While I was waiting to get her letter, I would begin a letter to her. The mail took a while, so each day I'd just add to the letter, marking each day with a new header. I'd keep adding to the letter like this, talking about my day, what was going on, what I was thinking, until I got her letter. At that point, I read hers and then continued my own letter, responding to everything in hers in logical progression. By the end the letter would be several pages, and that was writing front and back on single-spaced college-ruled notebook paper.
Once she'd sent her letter off, she'd start a new one, just like I did. She would add to hers, just like me, until she got my letter, at which point she'd respond to mine in hers and then send it off.
It was a strict, clockwork process -- neither of us would dare to ruin the rhythm by sending off a letter too early and then mucking up the entire process. You had to wait until you got the other's letter and then responded to it until you mailed yours off. Our families would move (mine more than hers), our lives would turn over, we would be flightly teenagers and yet we stuck to that letter writing ritual religiously.
Cinda and I -- probably her more than me -- were voluminous writers. Combined with the drama of being teenagers, you can imagine what these letters were like. We were (are) best friends, and so as we would write each day in our letters to each other they became a diary of sorts. The most common page count for our letters was about 20 pages each. At some points, they reached 40. I still remember the first time my stepmother had to pay the mail carrier extra change to cover the postage due for Cinda's letter. After that, our parents would each give us rolls of 100 stamps for our birthdays and Christmas and we would have to put at least two on each letter to cover the postage.
At some point -- somewhere in year three, I think -- we began decorating the envelopes. It actually started more simply than that: Cinda decided to be funny and send the letter addressed to "You" with my address and the return address as "Me", with her address. Then somehow we started inserted quotes into each others' names on the envelope. At first they were just something funny, like our nicknames (Caryn "Swenzie" Swensen, for instance -- Swensen is my maiden name, and around 7th grade Cinda had taken to calling me Swenzie or Swens. To this day she'll occasionally call me that, and people who never knew me in a pre-married life often wonder about it).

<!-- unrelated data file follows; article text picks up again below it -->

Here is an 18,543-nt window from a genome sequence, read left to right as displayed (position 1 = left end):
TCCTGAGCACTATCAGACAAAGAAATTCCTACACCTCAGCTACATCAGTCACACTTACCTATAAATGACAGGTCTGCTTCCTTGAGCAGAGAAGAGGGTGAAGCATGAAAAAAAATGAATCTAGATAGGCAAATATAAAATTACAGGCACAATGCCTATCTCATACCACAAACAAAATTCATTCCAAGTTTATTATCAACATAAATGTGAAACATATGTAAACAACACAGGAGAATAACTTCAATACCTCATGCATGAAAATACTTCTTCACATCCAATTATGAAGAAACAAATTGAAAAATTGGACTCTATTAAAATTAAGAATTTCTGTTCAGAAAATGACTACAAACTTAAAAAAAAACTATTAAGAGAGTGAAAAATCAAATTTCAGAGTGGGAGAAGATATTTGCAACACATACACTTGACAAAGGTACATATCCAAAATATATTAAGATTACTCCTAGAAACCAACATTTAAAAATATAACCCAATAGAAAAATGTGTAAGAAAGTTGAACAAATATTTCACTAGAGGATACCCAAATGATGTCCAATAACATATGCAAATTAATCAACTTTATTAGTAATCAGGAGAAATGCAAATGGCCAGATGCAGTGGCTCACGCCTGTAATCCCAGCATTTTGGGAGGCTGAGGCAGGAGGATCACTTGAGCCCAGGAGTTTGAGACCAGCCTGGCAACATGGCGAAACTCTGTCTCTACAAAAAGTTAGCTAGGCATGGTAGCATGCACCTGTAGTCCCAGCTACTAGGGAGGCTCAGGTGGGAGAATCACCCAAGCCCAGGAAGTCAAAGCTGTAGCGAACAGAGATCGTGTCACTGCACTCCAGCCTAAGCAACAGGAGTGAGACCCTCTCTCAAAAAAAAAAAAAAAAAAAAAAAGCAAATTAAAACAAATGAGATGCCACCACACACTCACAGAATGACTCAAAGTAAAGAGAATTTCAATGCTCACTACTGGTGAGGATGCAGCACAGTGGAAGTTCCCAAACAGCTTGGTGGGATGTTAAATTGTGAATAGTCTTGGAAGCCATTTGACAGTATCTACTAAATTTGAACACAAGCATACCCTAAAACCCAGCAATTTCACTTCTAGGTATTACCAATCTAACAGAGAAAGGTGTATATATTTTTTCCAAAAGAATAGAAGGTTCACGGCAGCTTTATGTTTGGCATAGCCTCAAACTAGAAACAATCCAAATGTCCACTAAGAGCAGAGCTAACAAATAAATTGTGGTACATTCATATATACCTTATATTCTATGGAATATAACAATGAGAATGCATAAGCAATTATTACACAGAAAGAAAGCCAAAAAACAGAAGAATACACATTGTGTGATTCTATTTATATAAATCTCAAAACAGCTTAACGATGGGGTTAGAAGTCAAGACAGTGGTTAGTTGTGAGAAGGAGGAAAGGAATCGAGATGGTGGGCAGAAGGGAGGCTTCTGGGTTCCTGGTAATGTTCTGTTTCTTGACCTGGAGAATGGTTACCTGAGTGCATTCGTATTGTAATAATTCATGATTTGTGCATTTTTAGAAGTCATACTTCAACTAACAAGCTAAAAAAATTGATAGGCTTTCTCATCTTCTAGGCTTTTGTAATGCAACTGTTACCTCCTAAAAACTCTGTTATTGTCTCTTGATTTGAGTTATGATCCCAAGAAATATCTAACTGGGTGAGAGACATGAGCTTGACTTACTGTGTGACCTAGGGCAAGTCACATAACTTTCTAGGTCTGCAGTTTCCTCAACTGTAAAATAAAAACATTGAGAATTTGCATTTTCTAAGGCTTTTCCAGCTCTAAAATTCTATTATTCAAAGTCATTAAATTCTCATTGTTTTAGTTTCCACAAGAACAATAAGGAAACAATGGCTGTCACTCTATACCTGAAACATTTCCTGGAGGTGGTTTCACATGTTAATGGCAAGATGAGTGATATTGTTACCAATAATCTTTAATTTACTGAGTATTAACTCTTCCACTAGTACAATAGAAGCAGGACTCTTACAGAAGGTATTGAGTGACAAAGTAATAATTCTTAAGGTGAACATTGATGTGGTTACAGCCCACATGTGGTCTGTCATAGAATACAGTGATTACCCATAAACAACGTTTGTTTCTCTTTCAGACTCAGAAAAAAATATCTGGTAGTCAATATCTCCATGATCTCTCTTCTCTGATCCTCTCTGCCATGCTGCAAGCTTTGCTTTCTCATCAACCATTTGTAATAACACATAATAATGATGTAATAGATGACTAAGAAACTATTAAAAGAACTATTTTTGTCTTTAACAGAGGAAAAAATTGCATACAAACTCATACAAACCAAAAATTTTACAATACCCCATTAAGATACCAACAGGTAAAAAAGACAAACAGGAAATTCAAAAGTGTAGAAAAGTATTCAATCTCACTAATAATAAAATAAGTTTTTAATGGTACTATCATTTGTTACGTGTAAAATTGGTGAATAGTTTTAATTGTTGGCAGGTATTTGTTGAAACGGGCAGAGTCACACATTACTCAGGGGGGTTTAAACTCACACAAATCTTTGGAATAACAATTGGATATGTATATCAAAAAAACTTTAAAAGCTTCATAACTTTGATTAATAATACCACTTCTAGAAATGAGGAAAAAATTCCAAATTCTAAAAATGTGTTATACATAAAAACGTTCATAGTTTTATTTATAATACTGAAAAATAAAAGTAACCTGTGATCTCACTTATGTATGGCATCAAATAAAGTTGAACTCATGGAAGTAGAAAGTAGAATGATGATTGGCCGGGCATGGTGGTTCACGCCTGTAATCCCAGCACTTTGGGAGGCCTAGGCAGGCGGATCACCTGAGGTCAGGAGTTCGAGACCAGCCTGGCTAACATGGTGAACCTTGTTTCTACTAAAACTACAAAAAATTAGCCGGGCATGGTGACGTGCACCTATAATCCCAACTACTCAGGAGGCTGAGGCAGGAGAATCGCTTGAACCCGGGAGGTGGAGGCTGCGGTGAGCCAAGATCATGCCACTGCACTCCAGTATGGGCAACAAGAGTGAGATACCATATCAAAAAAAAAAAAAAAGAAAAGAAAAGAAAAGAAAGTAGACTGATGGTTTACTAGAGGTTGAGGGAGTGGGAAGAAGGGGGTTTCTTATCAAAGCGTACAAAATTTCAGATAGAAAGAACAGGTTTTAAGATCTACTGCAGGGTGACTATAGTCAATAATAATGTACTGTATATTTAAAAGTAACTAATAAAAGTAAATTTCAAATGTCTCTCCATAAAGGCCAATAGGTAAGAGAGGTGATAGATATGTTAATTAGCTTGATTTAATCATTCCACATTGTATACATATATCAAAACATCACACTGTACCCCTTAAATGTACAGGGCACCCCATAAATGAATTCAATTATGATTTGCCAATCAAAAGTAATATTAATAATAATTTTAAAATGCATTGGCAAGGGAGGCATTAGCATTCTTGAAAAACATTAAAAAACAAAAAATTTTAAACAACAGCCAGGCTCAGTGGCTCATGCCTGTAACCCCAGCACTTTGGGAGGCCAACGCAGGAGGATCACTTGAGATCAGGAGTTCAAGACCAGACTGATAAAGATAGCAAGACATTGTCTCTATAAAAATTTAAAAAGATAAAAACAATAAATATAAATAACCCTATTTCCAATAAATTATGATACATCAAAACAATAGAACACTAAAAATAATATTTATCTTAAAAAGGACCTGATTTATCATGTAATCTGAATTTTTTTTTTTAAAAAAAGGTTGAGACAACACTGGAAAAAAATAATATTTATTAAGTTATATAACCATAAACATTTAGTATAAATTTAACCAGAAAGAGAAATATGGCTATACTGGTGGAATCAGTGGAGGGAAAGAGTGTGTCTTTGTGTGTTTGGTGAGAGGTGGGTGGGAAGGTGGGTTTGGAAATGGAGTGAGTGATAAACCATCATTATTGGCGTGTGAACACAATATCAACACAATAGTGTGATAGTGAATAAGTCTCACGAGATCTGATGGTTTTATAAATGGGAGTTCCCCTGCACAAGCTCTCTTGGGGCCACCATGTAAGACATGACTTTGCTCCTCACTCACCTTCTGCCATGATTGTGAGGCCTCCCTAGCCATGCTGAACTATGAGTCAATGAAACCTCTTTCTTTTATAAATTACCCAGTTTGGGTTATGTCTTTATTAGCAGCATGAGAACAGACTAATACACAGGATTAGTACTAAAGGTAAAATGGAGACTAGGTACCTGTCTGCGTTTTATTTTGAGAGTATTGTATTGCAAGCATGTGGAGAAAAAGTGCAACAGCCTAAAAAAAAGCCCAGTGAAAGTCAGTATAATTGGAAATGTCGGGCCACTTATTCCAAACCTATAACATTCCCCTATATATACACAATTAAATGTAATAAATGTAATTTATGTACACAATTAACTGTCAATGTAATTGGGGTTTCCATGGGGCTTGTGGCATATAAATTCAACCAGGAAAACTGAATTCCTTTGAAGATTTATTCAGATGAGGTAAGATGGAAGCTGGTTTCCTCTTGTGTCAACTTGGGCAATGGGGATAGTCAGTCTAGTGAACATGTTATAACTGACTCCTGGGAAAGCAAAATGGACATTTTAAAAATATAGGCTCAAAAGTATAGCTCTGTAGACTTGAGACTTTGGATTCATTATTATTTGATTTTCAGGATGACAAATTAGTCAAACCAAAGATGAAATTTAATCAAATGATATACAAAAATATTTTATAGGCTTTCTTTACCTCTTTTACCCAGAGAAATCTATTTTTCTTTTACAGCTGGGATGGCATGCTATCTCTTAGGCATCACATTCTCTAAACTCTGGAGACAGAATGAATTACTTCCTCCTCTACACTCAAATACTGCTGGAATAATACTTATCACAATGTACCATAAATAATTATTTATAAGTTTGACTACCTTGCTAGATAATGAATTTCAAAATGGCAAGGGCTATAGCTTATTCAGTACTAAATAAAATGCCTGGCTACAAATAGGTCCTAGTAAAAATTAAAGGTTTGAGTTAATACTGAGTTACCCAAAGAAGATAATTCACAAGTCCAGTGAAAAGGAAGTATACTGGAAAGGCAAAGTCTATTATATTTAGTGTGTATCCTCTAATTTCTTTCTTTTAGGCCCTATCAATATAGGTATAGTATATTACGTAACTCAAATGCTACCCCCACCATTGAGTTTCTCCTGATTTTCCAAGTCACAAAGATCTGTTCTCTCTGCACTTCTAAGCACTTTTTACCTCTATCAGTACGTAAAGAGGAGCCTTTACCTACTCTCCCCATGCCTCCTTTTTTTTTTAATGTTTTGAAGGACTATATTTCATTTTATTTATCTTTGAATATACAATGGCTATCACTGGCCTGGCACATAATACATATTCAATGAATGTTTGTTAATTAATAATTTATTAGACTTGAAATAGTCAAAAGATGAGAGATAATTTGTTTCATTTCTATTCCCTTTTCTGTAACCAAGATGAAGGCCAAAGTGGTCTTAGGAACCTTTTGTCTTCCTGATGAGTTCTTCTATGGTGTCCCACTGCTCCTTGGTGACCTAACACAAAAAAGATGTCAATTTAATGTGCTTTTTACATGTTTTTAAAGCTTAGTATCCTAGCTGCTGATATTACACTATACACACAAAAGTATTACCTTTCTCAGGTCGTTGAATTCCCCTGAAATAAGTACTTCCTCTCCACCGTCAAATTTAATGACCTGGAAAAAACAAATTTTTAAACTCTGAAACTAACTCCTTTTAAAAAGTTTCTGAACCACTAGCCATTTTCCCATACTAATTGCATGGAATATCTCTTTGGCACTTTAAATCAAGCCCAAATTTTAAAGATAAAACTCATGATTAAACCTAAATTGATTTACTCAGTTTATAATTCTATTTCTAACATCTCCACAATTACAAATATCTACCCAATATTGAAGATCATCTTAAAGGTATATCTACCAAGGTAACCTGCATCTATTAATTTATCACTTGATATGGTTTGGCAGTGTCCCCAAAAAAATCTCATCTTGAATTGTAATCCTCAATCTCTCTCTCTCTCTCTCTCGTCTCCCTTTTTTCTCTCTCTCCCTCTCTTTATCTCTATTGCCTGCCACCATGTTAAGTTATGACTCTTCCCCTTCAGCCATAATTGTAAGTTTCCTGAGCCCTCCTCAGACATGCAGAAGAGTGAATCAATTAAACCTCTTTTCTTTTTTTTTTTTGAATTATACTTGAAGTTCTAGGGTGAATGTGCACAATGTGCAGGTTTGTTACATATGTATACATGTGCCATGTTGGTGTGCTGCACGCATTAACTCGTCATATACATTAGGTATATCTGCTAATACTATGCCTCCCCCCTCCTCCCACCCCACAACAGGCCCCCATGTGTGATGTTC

But pretty quickly we started making the quotes mean something. In fact, the quotes became very important somehow, and I think Cinda started it. Cinda was always clever beyond her age, and the quotes somehow began taking on a haiku kind of feel: for the quote in the other person's name, you had to sum up their last letter in just a few short words, and you had to sum up your current letter in a few short words for your name on the envelope. We would know instantly what the gist of the letter was by reading our addresses. The mail carrier must have been confused.
We kept the quotes from that point on, and at some point again -- and I think I started it this time -- we began decorating the backs of the envelopes. We would put little quotes or pictures that described something in the letter, maybe a frustration with a guy we were in-like with. Then we began saying hello to the mail carriers on the backs of the envelopes since we knew they had to be reading. The envelopes became as important as the letter inside and the quotes in our names. It was a whole tightly-woven system.
I remember that my family got to know our mail carrier because he decided to write "hello back!" on the envelopes. He apparently just loved our letters.
Back when I was a pre-teen, I read a series of books that featured a young girl in early-century times named Emily. The book series spanned her life from the pre-teen years to her teenage years and on into early adulthood when she got married. I remember being fascinated by the transformation, all in these three little books.